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It's tough to be the practical one. Always having to shoot down the whimsical, maddening urges of others, always having to chime in and say, "Well, if you consider the facts…" or "That's a nice idea, but…" can get pretty exhausting. Elinor Dashwood is consigned to this role by the three other ladies in her family, Marianne, Margaret, and their mother. She's the only one willing to hold up a cautionary hand and tell everyone to hold off for a minute – and it's a good thing she's there to do so.
Elinor is the voice of common sense in this crazy clan of excitable, romantic women, and we're not sure what would happen to them without her. She's the one who thinks about the practical stuff: where are the Dashwoods going to live? How should they best respond to their new batch of crazy neighbors and acquaintances? What happens if Marianne isn't actually engaged to Willoughby? Even her artistic expression is more measured and precise than Marianne's dramatic musical rampages at the piano – we learn that Elinor draws beautifully (and, we imagine, very neatly).
This practical outlook helps everyone in the Dashwood family get through everyday life, but leaves Elinor herself with some unresolved emotional issues. By attempting to handle her life and that of her family in a pragmatic, politely restrained, and socially conventional way, she tends to package up her own feelings in mothballs and bury them in the back of her mental closet. Which leads us to…
Despite the fact that Elinor looks like she's all business on the outside, on the inside, she's just as full of emotions as Marianne – perhaps even more so. Elinor doesn't get dramatically carried away by infatuation the way her sister does, but when she falls for someone, she falls hard (and for good reason). Her love for Edward Ferrars, which goes unannounced and unresolved for most of the book, may be hidden, but that doesn't make it any less powerful.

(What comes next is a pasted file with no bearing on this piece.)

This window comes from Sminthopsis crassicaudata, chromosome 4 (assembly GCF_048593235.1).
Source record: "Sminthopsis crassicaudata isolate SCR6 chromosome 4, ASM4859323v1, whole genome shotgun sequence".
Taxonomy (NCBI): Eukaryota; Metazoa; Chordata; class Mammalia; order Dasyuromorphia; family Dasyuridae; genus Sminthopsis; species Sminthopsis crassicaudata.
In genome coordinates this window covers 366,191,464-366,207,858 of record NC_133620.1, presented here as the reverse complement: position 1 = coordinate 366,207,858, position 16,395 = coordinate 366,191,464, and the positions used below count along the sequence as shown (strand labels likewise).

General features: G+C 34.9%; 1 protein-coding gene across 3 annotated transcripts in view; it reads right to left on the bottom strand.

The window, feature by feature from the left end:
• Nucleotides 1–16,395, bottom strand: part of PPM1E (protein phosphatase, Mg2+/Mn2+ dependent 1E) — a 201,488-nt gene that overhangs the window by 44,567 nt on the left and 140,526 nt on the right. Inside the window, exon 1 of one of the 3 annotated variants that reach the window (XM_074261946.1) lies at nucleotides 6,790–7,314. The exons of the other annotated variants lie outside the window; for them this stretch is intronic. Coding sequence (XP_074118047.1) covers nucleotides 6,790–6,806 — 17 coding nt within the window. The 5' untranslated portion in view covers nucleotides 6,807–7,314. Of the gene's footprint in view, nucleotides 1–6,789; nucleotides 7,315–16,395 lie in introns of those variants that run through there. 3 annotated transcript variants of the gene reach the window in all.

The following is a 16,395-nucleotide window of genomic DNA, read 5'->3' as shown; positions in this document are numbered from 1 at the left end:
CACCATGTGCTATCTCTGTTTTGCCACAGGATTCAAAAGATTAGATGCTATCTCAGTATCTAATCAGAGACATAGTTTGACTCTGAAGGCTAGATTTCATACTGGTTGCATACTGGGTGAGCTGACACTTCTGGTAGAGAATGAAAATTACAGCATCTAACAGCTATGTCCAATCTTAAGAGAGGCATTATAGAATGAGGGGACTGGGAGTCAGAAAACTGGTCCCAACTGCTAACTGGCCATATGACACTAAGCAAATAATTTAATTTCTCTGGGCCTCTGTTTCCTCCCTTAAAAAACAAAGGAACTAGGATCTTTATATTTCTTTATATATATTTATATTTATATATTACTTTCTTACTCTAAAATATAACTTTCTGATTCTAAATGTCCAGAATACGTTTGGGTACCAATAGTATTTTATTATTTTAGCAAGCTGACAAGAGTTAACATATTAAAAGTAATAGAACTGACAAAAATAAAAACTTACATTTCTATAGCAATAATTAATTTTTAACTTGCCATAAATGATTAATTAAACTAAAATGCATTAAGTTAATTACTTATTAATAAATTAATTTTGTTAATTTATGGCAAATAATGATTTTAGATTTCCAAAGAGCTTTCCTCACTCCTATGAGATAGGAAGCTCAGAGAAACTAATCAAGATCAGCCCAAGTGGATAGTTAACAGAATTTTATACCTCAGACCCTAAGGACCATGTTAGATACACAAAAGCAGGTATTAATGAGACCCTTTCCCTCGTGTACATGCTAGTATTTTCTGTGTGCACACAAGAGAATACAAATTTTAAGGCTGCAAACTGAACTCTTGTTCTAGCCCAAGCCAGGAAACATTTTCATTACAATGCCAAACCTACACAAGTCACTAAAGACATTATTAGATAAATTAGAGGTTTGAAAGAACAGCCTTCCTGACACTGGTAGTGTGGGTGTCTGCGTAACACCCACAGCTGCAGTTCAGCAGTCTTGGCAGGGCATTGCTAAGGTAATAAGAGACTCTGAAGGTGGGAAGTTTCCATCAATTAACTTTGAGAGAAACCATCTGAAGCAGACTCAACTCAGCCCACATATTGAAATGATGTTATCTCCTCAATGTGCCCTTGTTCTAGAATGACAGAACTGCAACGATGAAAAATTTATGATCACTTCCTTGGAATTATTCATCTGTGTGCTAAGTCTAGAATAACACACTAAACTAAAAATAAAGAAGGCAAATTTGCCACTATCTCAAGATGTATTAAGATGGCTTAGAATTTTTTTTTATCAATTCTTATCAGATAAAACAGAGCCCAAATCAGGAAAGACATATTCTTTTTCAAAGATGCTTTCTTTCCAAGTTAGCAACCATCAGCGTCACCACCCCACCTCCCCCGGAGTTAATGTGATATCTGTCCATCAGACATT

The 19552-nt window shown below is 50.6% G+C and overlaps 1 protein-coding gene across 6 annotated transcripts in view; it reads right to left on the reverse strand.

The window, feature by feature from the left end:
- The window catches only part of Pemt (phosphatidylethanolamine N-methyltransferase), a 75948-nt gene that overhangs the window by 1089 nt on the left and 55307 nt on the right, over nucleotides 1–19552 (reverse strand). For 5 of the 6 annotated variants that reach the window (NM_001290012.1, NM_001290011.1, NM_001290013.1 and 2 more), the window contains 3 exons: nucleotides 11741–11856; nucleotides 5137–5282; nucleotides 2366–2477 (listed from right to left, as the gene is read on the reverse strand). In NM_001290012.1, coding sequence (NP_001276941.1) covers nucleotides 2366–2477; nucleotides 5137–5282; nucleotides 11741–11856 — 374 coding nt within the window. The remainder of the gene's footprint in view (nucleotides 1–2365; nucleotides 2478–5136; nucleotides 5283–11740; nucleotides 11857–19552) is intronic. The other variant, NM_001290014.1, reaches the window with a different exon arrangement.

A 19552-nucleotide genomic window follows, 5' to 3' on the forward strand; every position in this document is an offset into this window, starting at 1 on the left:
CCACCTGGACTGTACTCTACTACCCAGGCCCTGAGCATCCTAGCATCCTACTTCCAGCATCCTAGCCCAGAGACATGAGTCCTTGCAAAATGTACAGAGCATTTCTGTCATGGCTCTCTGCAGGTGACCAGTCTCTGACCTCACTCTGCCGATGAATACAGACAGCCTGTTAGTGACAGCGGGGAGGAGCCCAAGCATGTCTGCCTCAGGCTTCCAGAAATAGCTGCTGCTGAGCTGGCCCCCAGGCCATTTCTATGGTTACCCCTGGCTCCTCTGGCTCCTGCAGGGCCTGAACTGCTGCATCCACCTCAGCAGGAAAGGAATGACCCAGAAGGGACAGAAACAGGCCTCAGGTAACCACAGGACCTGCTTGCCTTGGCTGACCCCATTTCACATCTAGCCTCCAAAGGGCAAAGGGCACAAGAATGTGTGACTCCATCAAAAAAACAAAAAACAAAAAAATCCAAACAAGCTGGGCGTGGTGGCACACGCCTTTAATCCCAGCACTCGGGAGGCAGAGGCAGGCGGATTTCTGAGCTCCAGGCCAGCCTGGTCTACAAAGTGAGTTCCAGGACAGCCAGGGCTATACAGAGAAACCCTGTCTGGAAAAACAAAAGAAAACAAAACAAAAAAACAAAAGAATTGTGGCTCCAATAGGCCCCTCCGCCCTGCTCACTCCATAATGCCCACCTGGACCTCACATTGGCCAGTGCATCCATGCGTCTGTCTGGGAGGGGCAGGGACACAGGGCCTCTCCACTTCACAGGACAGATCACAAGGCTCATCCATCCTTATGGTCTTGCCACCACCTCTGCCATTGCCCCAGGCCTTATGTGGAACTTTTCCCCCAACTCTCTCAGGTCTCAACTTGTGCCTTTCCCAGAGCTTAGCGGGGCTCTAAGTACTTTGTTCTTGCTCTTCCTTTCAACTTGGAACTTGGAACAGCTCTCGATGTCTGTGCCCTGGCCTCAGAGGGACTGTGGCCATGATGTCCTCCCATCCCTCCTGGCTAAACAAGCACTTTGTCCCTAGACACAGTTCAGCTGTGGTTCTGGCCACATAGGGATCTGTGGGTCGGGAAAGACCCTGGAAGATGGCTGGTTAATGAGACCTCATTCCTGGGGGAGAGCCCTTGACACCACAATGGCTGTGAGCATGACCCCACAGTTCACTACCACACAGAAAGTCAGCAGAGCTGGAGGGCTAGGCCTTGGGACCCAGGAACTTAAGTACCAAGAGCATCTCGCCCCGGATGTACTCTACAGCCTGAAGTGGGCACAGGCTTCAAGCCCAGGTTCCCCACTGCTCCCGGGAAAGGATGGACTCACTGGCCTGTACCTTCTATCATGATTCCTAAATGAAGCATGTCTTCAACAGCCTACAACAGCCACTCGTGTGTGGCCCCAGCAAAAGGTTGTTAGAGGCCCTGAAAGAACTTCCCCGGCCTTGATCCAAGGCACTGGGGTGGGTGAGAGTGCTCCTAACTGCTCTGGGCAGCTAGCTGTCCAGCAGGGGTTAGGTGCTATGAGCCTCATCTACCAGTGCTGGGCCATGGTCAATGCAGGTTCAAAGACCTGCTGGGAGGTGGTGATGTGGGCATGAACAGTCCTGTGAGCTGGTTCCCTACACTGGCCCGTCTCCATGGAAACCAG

Elinor does her best to approach sentiment the way she approaches household matters – efficiently, quietly, and with a firm hand – but it doesn't work, and her feelings sometimes get the better of her. Though other characters mistakenly think that her businesslike approach to romantic matters means that she doesn't actually have deep feelings, they're totally wrong. In fact, Elinor's feelings are some of the deepest in the book, and when she's hurt by the outing of Lucy and Edward's engagement, it's that much more devastating and shocking to everyone.
In the end, Elinor finally reconciles her private feelings with her public persona, first by admitting her inner pain to Marianne, and then by joyously agreeing to marry Edward (huzzah!). At long last, she's able to exhibit some of what she's actually feeling on the inside to the people who matter to her most. Furthermore, the happy young couple are able to come to a practical arrangement with regards to their future plans – Elinor convinces Edward to approach his proud mother, who rather grudgingly agrees to furnish him with some money. It's enough to ensure that the future Ferrars will be able to live reasonably well, though not extravagantly, of course.